Air Blowing Applications
When the naturally induced airflow over a moving aerodynamic device, such as a wing, just isn't enough to satisfy design requirements then strategic air or gas blowing is always an option to enhance the device's performance.
Air being blown relative to an airfoil or wing, also called a boundary layer control system or blown flap, is a well known means to re-energize a slowing boundary layer toward the rear of an airfoil. The extra energy prevents flow separation allowing a higher angle of attack and therefore extra lift compared to the un-blown trailing edge.
By blowing or sucking air at a strategic location on the top (suction) surface of an airfoil it is possible to maintain a laminar boundary layer for an extended region along the airfoil, thus delaying the onset of a turbulent boundary layer and the increased skin friction drag that accompanies it.
Increasing the air speed over an entire airfoil by blowing will increase the lift (or downforce) due to the Coanda effect – ever wondered why the engine exhausts on a Formula 1 racecar are directed at the rear wing? This technique is also exploited by wing in ground-effect vehicles such as the Caspian Sea Monster or more formally an Ekranoplan.
The front jet engines on an Ekranoplan can direct their exhaust nozzles toward the main wing, thus providing lift independently of forward speed to aid in lifting the giant vehicles clear of the water.
A hovercraft uses a dedicated fan that blows air vertically down to produce a cushion of air for it to float on. An additional horizontal fan blows air horizontally to propel the hovercraft forward on its frictionless air cushion.
By literally turning the hovercraft concept on its head i.e., sucking air from under a vehicle, you create what is known in motor racing circles as downforce. Downforce is an essential ingredient for a successful racecar. The first car to employ a fan to create downforce was the Chaparral 2J 'sucker car' in 1970. An added benefit of the air sucked from below the car and blown behind it was a reduction in the car's drag, thus improving its performance even more.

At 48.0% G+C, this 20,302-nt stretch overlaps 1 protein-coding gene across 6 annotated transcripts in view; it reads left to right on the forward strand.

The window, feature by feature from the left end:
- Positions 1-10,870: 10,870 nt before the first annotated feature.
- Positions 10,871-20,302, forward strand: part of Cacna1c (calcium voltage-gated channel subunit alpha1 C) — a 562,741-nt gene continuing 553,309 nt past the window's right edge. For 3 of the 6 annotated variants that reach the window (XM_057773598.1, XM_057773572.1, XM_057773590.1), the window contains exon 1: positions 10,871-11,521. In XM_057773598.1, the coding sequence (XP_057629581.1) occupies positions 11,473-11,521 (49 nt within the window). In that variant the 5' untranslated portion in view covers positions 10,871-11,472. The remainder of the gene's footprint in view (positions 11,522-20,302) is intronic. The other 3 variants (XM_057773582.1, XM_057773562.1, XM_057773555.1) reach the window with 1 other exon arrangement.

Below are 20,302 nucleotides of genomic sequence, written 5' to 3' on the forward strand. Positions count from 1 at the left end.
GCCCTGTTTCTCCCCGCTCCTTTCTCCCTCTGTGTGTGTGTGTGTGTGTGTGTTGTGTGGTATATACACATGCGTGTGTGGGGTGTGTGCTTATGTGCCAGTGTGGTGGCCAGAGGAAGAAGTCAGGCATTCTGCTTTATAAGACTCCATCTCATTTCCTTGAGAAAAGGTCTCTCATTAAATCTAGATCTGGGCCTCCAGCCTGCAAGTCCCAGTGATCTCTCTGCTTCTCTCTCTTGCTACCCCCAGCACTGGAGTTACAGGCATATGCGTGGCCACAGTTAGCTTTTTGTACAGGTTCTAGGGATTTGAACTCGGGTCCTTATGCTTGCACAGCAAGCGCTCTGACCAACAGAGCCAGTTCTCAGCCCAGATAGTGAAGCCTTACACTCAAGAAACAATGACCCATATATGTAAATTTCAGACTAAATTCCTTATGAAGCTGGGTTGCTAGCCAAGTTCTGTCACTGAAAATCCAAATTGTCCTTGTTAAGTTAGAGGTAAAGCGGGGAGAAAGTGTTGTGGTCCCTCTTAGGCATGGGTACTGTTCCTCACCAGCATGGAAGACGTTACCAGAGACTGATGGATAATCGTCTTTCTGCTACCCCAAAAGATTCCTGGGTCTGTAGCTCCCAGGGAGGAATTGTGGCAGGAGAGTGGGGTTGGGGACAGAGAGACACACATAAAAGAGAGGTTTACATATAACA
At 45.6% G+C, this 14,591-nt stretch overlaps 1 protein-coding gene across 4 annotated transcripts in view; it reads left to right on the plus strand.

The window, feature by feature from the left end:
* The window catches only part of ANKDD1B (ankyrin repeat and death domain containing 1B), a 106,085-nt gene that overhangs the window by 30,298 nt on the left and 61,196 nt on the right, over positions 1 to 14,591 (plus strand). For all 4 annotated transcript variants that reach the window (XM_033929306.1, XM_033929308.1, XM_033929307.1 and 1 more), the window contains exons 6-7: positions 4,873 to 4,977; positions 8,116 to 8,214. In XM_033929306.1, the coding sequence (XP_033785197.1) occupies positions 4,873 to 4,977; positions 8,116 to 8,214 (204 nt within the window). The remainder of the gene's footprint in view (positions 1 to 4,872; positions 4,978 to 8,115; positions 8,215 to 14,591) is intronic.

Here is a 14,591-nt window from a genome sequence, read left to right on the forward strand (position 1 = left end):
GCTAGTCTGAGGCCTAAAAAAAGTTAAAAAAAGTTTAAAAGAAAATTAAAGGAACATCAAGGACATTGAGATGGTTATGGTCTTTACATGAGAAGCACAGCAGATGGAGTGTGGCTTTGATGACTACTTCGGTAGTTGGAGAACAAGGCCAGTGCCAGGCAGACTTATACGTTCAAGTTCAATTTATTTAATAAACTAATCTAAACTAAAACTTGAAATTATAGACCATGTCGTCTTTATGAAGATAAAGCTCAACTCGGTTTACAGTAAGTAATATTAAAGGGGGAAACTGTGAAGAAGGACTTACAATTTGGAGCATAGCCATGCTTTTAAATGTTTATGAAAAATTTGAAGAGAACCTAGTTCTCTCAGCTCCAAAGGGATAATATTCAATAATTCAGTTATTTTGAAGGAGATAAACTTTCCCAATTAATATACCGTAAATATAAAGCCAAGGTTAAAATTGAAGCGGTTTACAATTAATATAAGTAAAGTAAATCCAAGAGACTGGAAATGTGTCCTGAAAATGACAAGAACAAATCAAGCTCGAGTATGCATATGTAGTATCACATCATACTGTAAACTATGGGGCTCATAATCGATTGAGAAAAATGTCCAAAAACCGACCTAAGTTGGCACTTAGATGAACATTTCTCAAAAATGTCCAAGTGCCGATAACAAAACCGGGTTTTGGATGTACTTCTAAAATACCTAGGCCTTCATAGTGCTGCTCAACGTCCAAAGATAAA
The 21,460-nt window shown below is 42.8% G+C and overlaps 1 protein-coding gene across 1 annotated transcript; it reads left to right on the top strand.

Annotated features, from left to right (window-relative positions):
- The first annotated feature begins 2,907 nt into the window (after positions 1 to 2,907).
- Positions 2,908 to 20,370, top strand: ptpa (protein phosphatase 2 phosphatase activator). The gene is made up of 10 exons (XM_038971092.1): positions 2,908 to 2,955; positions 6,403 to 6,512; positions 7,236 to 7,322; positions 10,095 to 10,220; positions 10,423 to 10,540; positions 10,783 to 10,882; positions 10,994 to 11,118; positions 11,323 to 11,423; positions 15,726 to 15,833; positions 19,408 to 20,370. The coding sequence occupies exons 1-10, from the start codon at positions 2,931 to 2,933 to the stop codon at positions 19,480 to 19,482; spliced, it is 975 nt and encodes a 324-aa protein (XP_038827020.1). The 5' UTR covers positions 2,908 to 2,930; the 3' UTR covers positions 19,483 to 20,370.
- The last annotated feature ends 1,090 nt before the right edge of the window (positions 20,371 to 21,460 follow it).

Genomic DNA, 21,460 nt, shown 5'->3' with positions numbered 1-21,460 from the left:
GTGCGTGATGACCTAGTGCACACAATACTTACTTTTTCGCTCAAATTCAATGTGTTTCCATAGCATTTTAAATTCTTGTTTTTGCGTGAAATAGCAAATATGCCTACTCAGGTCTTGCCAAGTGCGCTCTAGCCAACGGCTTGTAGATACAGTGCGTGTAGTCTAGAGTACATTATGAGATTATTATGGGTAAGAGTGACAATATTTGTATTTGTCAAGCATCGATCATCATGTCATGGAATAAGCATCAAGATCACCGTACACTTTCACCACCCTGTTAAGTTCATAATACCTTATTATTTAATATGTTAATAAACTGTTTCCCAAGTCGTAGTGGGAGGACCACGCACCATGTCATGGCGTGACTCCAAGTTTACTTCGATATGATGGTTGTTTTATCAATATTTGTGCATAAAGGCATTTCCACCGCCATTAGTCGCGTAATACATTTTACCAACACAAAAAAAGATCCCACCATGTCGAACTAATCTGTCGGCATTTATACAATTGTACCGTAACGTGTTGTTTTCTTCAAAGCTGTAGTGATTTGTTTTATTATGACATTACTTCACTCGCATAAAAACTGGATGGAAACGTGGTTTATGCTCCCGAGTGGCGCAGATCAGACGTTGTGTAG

Another car that exploited a fan to create downforce was the F1 Brabham BT46 'fan car' of 1978, which resoundingly won its first race and never raced again. Most forms of motor racing prohibit movable aerodynamic devices, such as fans, in an attempt to keep speeds within relatively safe limits. However, passive shaping to create downforce through diffusers is permitted in many formulas.
Thrust vectoring is a technique employed by the Harrier airplane to produce vertical/short take-offs and landings. Instead of a dedicated fan blowing vertically, as with a hovercraft, the Harrier can direct its jet engine exhaust nozzles vertically to counter its weight during takeoff and then once airborne can redirect the same nozzles horizontally for forward propulsion.
The Joint Strike Fighter (F-35 Lightning II) that will replace the Harrier will be able to vector its main exhaust nozzle and also use a dedicated lift fan, similar to a hovercraft, to mimic the Harrier's vertical takeoff and landing capability.
A novel use of blowing occurs in the Shkval torpedo, helping it achieve in excess of 370 km/h in water. It releases (or blows) a portion of its rocket exhaust gases out of its nose to aid a supercavitation effect that reduces its drag to the extent that it can travel at high speeds under water.
The Shkval torpedo essentially flies within a gas and water vapor bubble becoming an underwater missile.
Simulation of air blowing or sucking is relatively straightforward using a panel method such as our Panel Flow add-on for Caedium. An inlet can simulate blowing and an outlet can simulate sucking. We look forward to adding your new application of air blowing or sucking to the list above.